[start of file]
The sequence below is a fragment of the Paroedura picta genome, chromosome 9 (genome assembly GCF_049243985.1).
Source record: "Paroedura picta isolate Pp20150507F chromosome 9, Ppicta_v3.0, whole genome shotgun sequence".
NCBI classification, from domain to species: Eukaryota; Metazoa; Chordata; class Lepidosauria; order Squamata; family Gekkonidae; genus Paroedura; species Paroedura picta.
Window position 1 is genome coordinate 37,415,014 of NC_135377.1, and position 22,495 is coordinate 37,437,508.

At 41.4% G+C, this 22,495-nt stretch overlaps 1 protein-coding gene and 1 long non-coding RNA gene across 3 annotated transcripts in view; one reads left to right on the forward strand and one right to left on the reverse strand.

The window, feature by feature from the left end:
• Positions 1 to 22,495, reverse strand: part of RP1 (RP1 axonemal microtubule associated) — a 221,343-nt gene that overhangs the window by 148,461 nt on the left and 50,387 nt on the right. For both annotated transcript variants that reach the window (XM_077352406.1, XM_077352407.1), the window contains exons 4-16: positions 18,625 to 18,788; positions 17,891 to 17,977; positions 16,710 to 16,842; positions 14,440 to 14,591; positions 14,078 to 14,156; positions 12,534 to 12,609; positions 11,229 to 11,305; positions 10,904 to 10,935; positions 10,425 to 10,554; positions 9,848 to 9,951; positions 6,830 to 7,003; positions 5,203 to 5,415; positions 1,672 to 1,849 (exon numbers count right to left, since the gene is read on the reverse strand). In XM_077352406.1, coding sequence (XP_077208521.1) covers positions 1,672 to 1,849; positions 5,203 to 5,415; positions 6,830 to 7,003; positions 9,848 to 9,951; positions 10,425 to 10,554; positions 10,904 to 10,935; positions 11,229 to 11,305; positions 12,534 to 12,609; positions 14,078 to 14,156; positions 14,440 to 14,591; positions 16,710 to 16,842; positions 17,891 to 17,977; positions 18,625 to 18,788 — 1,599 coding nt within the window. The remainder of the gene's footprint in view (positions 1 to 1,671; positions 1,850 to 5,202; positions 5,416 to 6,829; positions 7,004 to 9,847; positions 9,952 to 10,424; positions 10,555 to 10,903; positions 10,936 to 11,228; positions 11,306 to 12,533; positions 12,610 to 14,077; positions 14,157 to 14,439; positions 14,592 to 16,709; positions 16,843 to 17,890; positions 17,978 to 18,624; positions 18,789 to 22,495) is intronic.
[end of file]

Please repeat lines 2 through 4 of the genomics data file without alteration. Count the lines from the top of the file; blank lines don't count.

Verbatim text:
Source record: "Paroedura picta isolate Pp20150507F chromosome 9, Ppicta_v3.0, whole genome shotgun sequence".
NCBI classification, from domain to species: Eukaryota; Metazoa; Chordata; class Lepidosauria; order Squamata; family Gekkonidae; genus Paroedura; species Paroedura picta.
Window position 1 is genome coordinate 37,415,014 of NC_135377.1, and position 22,495 is coordinate 37,437,508.